On Cyber Dying
by, 01-11-2017 at 07:30 AM (255 Views)
A few days ago I woke up to turn on my mail and check what had happened while the world turned under my feet and found myself with a rather unusual mail. Or rather, unexpected. It was not that the news was unreal or exceptional, because it was not.
A friend was contacting me to inform me that a common acquaintance had died recently. The mail was brief and to the point; the friend informing me of the event is not used to euphemisms or beating around the bush. It was direct and simply said: “C died on Dec 26th. No more information”.
I replied to the mail in a polite manner, expressing my surprise. C, although a person that I had worked with on and off for several years, was not a friend but was neither simply a name on a payroll. We had had disagreements while at work but also had had good times. I simply expressed my general condolences and kept going through the rest of my inbox.
But later in the day I started thinking about it. I have had deaths that were much closer to me than this: my father, my grandmother. But what was unusual about this death was the nature of it.
C was, to a large extent, a cyber person. We met and chatted on the web. He would send me a mail now and then, I would reply, we would be in contact for three or four days. Then some length of silence would come. And now, the silence is permanent. I realize that I have mails from C in my inbox, his inbox has some from me. For a while now I have joked that the definition of being old is that when your music list is composed of 50% dead people, you are old (excluding classical). So now, do I have to revise my definition? Do you become old when some portion, any portion of your mail addresses, are deceased?
The nature of the news was even more silent than usual. I passed the news to somebody else. He expressed the same condolences but that was the extent. In an incredible instance of coincidence, a few days later I got a mail from a company I work with, requesting me to update some data. I did and then noticed that C’s name was on the list. Did they know he is gone? I doubted it and sent the info back, with an extra note: you can trim your contractors’ list. By one, but trim it.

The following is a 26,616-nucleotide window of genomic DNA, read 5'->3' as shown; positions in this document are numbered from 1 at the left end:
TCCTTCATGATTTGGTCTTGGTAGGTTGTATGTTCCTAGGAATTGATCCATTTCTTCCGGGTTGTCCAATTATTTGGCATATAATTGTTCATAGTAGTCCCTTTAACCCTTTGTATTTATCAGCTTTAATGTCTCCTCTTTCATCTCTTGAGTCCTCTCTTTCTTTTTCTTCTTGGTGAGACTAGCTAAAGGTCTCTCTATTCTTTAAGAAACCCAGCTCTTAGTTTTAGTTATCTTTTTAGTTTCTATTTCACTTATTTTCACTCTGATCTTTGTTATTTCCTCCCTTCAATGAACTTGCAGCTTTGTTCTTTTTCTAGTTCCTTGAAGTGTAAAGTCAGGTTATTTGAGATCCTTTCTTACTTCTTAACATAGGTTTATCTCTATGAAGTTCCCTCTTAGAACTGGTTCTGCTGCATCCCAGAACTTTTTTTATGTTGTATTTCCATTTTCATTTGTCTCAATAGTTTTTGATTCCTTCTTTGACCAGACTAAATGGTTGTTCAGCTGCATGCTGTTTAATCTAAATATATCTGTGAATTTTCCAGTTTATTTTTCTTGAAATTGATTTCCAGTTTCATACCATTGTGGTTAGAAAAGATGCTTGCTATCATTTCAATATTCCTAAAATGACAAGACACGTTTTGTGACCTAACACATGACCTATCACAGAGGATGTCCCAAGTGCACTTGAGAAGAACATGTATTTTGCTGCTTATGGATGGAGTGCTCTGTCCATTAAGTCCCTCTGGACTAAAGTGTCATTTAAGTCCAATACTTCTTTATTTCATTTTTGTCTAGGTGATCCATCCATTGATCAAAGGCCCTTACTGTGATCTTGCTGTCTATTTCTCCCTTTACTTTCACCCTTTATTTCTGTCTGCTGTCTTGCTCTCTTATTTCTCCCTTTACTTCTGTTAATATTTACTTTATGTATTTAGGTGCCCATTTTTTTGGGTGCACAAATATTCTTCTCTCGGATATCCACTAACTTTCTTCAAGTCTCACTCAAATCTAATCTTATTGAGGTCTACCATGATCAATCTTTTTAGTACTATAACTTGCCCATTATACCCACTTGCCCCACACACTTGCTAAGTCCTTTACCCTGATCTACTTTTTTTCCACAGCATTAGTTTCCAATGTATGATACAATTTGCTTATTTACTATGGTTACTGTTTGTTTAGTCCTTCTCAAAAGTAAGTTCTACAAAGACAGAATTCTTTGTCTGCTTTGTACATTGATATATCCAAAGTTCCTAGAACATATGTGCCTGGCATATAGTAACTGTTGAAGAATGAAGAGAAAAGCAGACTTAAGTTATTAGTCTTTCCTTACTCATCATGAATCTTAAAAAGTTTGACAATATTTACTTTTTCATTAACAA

And the thing that I started to wonder was how this new age of cyber existence brings a new connotation to our mortality. In the past, when you died, people had your letters (if you were so inclined to send them). Famous people have left copious correspondence, most of the times with other famous people. Those letters are rich in content and ideas and are a testament (can one use the term “literal” here?) to the personality of the writer. But now, what happens when a person of literary acumen dies? What happens to her writings? Do they even remain or are they lost after some computer program wipes them away?
Nowadays, when you pass away, did you even exist? Or will you be deleted forever?
Do you now die or are you erased?
C passed away without letting anybody know. I later found out, sadly, that he had a short but intense suffering. He had 40 days of reckoning with pancreatic cancer. And he chose to remain silent. So I now wonder:
What do I do with his mails? Do I press delete? Do I file them? Or what is the proper thing to do?
As with so many other things, our new age changes everything that we do. And it should be no surprise that death, and the way we deal with it, has also been affected.